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The origin and demise of Socio-Cultural presentations of self from birth to death

Aaron Cicourel is Professor Emeritus of Cognitive Science, Pediatrics, and Sociology at UCSD; Professor Emeritus at the Institute for Health and Aging, UCSF; and a Visiting Scholar at the Institute for the Study of Societal Issues.  He received his B.A. and M.A. from UCLA, and his Ph.D. from Cornell University. He was a visiting assistant professor at Northwestern University; assistant professor, associate professor, UC Riverside; lecturer in sociology at UC Berkeley; professor of sociology at UC Santa Barbara; and has been professor of sociology in the School of Medicine and the Department of Sociology at UCSD. He held a Russell Sage Foundation Post Doctoral Fellowship at UC Los Angeles Medical Center; National Science Foundation Senior Postdoctoral Fellowship (London, England); Guggenheim Fellowship (Madrid, Spain); and was a Fulbright Lecturer (Brazil and Barcelona). His areas of specialization included sociolinguistics, medical communication, decision-making, and child socialization. He was elected to the American Academy of Arts and Sciences in 1992.


The emergence, social differentiation, and reproduction of human communities are only possible by means of the socialization of the young.

The latter essential activity requires socio-cultural, institutiona lized caregiver practices or "scaffolding" (Vygotsky, 1978)) by individuals and groups.  Caregiver socialization occurs within socially distributed, intuitive and normative knowledge systems. Such systems enable progeny to acquire and sustain a variety of habitual or mundane socially organized activities, practices, and belief systems.  Caregiver variations exist within and across cultural settings (see Whiting, 1964, Ochs, 1988 and Schieffelin, 1990).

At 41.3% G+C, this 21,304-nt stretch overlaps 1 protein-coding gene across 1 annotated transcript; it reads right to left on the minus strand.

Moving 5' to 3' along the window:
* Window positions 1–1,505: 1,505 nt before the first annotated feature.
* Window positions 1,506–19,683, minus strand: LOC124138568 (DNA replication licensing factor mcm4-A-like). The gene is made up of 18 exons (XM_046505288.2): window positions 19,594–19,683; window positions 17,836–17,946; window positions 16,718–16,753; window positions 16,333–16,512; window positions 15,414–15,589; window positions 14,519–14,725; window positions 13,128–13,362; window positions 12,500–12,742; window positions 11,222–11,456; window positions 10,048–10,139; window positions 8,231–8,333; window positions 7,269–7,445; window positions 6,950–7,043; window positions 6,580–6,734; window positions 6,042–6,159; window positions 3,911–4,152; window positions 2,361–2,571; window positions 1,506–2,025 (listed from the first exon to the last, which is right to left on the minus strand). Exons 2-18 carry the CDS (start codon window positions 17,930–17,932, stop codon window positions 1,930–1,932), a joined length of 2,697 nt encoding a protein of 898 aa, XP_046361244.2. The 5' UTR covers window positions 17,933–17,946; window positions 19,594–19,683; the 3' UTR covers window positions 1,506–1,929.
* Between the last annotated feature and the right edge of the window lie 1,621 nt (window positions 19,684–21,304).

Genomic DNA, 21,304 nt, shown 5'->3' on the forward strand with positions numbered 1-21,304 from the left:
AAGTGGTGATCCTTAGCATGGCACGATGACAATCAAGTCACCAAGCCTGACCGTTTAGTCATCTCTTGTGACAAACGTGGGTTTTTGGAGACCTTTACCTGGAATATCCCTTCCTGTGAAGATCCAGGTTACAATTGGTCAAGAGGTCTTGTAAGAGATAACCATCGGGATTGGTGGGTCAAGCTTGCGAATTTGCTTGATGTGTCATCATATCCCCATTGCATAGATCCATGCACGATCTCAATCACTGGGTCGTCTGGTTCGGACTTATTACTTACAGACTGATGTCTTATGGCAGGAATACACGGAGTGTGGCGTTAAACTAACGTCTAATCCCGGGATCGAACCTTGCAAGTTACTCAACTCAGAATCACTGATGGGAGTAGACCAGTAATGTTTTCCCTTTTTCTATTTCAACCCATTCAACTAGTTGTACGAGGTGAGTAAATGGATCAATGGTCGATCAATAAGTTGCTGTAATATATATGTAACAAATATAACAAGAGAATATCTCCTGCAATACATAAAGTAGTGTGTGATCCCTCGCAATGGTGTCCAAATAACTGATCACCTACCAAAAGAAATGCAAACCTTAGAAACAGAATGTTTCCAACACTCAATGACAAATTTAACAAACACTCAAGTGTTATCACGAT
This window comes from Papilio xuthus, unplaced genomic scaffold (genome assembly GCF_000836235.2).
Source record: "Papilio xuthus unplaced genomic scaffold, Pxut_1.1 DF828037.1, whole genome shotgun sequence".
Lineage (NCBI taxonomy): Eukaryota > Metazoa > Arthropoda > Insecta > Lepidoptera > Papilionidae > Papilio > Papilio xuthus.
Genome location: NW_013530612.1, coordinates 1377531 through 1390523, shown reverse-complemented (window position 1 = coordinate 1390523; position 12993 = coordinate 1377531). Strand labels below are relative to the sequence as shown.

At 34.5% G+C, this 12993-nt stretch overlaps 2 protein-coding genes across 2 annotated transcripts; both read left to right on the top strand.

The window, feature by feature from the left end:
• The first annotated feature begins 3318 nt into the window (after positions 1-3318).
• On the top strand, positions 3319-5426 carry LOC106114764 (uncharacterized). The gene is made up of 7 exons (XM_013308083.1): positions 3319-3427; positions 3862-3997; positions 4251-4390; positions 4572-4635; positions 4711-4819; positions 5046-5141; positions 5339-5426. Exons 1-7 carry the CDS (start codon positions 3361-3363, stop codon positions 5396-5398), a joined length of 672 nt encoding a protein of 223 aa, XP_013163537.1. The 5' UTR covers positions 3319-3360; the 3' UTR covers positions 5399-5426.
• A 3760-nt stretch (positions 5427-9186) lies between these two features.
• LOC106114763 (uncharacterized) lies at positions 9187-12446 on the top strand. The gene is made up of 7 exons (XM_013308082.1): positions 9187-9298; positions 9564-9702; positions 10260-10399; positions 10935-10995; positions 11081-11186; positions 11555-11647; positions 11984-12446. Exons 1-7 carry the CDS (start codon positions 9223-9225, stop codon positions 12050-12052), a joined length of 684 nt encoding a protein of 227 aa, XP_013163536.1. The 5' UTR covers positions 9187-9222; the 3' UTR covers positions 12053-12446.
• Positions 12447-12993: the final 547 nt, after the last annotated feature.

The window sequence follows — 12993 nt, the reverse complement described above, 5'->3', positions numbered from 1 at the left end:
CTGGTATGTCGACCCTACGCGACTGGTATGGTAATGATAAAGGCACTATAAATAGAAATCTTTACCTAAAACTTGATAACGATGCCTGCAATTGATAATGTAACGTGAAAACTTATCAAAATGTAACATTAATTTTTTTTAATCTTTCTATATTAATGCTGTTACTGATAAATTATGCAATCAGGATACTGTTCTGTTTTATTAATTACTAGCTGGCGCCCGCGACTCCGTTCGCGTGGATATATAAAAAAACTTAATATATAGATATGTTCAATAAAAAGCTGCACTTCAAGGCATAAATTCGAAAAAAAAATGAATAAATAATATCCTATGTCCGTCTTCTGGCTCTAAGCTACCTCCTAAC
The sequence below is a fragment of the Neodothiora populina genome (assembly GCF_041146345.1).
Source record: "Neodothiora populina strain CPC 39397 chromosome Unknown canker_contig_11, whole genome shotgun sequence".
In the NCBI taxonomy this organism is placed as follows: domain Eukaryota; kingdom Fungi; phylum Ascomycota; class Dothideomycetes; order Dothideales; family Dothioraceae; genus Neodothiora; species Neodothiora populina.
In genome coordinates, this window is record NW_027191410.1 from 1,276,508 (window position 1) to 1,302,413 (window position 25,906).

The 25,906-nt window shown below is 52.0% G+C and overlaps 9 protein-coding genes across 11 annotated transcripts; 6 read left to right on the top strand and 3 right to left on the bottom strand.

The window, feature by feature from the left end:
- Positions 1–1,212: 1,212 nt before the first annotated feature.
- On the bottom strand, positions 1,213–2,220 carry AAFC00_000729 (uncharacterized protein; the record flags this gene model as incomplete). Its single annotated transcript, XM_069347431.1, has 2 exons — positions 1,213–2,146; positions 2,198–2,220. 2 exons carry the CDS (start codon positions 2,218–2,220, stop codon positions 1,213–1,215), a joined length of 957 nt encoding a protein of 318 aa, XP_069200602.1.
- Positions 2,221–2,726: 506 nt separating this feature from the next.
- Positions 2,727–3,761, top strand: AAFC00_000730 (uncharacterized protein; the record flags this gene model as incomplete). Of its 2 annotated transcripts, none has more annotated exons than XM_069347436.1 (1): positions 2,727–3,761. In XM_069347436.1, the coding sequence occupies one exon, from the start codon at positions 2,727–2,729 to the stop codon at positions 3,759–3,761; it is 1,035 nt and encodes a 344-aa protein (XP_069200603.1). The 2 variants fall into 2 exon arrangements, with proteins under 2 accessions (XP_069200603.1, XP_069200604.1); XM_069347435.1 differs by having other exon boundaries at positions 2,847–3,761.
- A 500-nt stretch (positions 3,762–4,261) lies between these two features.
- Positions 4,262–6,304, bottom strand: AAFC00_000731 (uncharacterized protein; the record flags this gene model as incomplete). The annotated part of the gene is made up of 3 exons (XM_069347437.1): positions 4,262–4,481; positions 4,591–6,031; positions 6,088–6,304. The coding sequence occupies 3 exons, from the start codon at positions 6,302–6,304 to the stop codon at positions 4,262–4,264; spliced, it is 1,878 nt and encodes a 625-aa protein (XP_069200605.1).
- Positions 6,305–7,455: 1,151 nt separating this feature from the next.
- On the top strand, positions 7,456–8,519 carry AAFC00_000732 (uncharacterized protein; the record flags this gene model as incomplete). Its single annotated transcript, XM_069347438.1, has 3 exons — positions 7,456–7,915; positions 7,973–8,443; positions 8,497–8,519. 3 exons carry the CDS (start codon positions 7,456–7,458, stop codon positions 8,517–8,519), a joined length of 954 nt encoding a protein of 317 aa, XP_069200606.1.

Neurobiological, cognitive, emotional, and socio-cultural evolution enable and parallel the acquisition of communicative, and socio-cultural skills indispensable for the emergence and reproduction of a sense of others (social structure). Variable adult capacities gradually become stable and then differentially weakened over the life cycle. The aged experience "reverse socialization; " a gradual loss of self and sense of others, decline of routine socio-cultural activities and practices (social structure) necessary for the reproduction of communal life.

A mode st corpus of data, ten minutes of discourse between six couples is used to illustrate the scaffolding provided by caregivers to simulate appropriate socio-cultural interaction.  Unknown to the author, two couples were "normal," but one spouse in each subsequent couple had been diagnosed with either Alzheimer's Disease or Frontotemporal Dementia.

The title and some of the substantive content of this paper will remind many readers of Erving Goffman ' s (1956; 1959) unique characterizations of adult presentation s of self in everyday social interaction.  Goffman ' s convincing descriptions, derived from field studies and secondary sources are especially imaginative but not readily amenable to systematic empirical clarification.  Pierre Bourdieu ' s (1977; 72-78) useful, ideal type notion of "habitus" (see Cicourel, 1993a; 1993b 2004, 2006)  has been especially helpful to the present work.  Habitus, though theoretically and substantively innovative, lacks several essential conceptual issues and detailed, real-time empirical observations.